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Optimization/clarity coding : what is gcc able to do for me ?


Hello,

The more gcc gets optimized, the more I wonder how to be a good coder. In fact, it seems that in many cases, I should better write "basic & simple" code and let the compiler optimize it for me, because writing complex code would discourage the compiler to understand and modify it.

Let me take a few (three) examples to explain my mind :

Nested loop : what about variable creation at each iteration ?
Usually, we are told that the following form is bad because "j" is created at each "i" iteration
for(int i=0 ; i<n ; ++i)
{
for(int j=0 ; j<m ; ++j)
{
//...
}
}


This one would theoretically be better :
{ //block to limit the scope of j
  int j = 0;
  for(int i=0 ; i<n ; ++i)
  {
    for(j=0 ; j<m ; ++j)
    {
    //...
    }
  }
}

The other example with temporary nested variables:
Is it really bad to write :
for(int i=0 ; i<n ; ++i)
{
  double tmp1 = ....some complex temporary calculations...
  double tmp2 = ....some complex temporary calculations...
  array[i] = tmp1+tmp2;
}

instead of

{
  double tmp1 = 0;
  double tmp2 = 0;
  for(int i=0 ; i<n ; ++i)
  {
    tmp1 = ....some complex temporary calculations...
    tmp2 = ....some complex temporary calculations...
    array[i] = tmp1+tmp2;
  }
}

As you can see in this two examples, I wonder if the compiler is able to see that the variables could be created outside the block. If I do it by myself, I am ensured that they will be created once, but perhaps it will be worse than the compiler can do for some obscure cache considerations.

A last (more or less stupid) example:

Is it better to write :

vector<int> v(1000);
for(int i=0 ; i<v.size() ; ++i)
  v[i] = i;

or rather :

size_t size = 1000;
vector<int> v(size);
for(int i=0 ; i<size ; ++i)
  v[i] = i;

In this last example, the question is about how the compiler can guess, thanks to inlining and other things, that "size" won't be modified in the loop, and that it does not have to call "size()" at each iteration. This example may not be very relevant, because "size()" is certainly an inlined accessor to a private attribute, so that there should not be many performance regression. The question still arises for me, because I do not know if it will be more efficient to access a local variable "size" or the "distant" size attribute of the object.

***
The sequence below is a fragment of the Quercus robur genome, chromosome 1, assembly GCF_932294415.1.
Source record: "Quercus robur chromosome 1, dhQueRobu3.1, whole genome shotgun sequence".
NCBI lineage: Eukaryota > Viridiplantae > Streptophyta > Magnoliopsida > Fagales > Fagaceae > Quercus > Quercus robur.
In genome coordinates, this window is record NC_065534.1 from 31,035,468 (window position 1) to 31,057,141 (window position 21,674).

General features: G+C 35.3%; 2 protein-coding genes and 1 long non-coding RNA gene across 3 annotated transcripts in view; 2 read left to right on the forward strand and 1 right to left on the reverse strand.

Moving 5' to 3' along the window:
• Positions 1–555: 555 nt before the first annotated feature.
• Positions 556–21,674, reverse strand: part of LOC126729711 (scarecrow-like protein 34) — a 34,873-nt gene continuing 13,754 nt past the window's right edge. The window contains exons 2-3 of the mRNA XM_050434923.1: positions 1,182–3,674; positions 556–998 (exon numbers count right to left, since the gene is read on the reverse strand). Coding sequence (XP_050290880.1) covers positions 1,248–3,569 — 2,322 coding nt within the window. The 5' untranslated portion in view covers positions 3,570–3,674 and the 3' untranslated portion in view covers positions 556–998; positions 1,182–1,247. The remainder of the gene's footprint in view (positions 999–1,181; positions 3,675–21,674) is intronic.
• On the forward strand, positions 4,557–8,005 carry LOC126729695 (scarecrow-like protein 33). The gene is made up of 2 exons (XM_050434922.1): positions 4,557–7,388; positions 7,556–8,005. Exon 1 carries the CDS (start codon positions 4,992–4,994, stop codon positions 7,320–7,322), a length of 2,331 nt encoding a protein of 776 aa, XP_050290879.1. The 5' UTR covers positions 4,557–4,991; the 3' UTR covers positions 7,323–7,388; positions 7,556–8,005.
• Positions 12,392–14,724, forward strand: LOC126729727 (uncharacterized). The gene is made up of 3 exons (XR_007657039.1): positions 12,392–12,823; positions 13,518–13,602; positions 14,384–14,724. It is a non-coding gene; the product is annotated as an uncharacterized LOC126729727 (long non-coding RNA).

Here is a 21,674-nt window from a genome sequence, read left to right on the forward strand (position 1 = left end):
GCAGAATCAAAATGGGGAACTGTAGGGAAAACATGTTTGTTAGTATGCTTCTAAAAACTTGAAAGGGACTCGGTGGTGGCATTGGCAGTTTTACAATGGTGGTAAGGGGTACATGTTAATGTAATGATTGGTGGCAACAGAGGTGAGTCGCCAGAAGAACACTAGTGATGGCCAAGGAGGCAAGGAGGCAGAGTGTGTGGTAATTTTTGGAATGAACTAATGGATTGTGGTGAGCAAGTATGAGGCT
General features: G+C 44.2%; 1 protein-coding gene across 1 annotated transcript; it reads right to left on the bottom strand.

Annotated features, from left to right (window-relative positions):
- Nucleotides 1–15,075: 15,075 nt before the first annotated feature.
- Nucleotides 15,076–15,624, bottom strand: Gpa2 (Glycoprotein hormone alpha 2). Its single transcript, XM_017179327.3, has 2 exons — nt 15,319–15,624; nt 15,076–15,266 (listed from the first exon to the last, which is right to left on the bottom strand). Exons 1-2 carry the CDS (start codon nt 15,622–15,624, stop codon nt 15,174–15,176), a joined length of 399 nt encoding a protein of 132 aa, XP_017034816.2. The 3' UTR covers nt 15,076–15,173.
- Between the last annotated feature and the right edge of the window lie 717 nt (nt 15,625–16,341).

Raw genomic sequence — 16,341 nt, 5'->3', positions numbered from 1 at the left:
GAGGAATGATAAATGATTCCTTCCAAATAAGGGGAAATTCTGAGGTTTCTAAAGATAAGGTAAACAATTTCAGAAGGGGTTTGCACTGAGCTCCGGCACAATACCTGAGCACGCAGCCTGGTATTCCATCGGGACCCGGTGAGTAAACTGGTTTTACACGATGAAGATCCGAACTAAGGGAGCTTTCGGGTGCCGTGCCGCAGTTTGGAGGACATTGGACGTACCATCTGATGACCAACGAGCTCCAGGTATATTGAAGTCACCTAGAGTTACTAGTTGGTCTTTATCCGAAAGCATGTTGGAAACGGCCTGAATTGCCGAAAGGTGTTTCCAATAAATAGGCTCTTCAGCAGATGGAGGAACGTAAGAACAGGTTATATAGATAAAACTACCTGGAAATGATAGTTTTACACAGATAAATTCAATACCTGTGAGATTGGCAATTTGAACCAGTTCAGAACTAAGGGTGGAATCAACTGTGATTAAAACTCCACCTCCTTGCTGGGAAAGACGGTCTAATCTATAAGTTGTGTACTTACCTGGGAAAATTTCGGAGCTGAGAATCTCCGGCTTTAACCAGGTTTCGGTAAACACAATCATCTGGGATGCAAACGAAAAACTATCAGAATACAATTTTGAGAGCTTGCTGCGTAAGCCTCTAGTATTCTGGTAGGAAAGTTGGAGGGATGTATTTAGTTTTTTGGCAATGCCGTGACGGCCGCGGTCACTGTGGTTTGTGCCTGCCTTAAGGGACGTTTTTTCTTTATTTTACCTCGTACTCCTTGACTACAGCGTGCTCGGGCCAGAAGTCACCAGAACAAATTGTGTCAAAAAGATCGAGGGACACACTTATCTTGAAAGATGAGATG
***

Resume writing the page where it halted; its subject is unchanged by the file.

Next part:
As you can imagine, I do not expect an exact answer to these questions by mail. My problem is to be able to know what the compiler can do, according to the level of optimization. Since I am certainly not qualified to understand the code generated by gcc, I would rather expect a little knowledge base (maintained by volunteers, of course ;-)), that would gather such information.

As a conclusion, I would say that such information would be great to help people change their coding habits, so that the compiler would not be obstructed by bad old methods. And this makes me introduce a last question : since old habits may now be obstacles to a good optimization, what about the relevance of old benchmarks ?

Regards,

Pierre Chatelier


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